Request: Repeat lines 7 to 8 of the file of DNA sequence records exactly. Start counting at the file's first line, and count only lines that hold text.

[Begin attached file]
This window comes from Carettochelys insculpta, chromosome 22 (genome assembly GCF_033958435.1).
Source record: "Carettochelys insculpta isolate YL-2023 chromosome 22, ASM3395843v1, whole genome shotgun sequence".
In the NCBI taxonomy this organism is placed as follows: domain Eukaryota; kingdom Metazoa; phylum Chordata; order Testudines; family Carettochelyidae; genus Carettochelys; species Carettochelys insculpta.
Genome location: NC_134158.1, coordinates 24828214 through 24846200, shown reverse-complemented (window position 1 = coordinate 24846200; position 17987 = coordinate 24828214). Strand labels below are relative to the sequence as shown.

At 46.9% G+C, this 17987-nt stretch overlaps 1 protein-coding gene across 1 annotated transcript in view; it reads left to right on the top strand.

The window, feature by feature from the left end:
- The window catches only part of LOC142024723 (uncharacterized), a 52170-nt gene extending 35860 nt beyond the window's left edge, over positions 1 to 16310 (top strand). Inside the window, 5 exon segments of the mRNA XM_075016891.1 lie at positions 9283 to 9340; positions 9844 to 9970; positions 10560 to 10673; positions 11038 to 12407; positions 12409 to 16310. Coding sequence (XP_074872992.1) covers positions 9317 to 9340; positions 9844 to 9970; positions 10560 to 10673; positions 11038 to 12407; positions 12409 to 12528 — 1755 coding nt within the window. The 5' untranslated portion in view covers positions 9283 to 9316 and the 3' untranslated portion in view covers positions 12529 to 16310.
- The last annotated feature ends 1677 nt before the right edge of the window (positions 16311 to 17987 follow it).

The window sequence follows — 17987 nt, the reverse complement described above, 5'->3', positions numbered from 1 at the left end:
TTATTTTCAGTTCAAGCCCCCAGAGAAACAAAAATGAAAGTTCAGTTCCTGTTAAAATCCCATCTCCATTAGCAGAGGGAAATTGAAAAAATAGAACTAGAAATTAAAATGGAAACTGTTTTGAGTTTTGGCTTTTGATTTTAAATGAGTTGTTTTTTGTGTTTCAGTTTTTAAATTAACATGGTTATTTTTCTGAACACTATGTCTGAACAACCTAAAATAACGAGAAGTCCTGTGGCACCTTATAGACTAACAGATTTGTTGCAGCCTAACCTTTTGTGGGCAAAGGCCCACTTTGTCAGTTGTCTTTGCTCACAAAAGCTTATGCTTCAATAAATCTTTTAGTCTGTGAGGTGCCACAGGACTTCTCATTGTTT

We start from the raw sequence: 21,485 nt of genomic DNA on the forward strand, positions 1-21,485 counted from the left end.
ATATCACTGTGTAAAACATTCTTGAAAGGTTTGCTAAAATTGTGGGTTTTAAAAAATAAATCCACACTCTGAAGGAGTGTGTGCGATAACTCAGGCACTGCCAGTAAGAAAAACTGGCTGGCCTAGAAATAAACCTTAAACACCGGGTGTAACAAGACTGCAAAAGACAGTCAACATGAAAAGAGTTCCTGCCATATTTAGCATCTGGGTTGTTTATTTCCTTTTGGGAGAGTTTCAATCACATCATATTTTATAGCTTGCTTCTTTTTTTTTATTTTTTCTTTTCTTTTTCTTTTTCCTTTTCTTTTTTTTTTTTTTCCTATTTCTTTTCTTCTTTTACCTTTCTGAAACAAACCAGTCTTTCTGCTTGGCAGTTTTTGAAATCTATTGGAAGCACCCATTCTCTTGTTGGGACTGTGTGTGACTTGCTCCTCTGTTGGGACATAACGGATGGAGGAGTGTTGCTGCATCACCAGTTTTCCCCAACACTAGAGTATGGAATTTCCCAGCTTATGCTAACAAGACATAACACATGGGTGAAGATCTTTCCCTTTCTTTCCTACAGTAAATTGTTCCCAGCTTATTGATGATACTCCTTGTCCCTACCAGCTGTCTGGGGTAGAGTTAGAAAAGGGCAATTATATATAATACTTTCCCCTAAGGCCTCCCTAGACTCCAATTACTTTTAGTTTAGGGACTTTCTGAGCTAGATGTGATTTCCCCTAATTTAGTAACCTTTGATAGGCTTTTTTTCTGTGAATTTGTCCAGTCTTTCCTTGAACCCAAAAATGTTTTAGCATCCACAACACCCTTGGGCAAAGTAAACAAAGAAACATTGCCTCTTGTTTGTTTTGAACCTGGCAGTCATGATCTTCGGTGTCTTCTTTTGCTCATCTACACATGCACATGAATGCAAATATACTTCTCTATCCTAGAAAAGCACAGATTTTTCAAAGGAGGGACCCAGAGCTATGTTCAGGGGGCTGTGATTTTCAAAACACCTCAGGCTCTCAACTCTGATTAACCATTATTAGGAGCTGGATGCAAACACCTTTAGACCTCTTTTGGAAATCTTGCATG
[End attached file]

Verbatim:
- The window catches only part of LOC142024723 (uncharacterized), a 52170-nt gene extending 35860 nt beyond the window's left edge, over positions 1 to 16310 (top strand). Inside the window, 5 exon segments of the mRNA XM_075016891.1 lie at positions 9283 to 9340; positions 9844 to 9970; positions 10560 to 10673; positions 11038 to 12407; positions 12409 to 16310. Coding sequence (XP_074872992.1) covers positions 9317 to 9340; positions 9844 to 9970; positions 10560 to 10673; positions 11038 to 12407; positions 12409 to 12528 — 1755 coding nt within the window. The 5' untranslated portion in view covers positions 9283 to 9316 and the 3' untranslated portion in view covers positions 12529 to 16310.
- The last annotated feature ends 1677 nt before the right edge of the window (positions 16311 to 17987 follow it).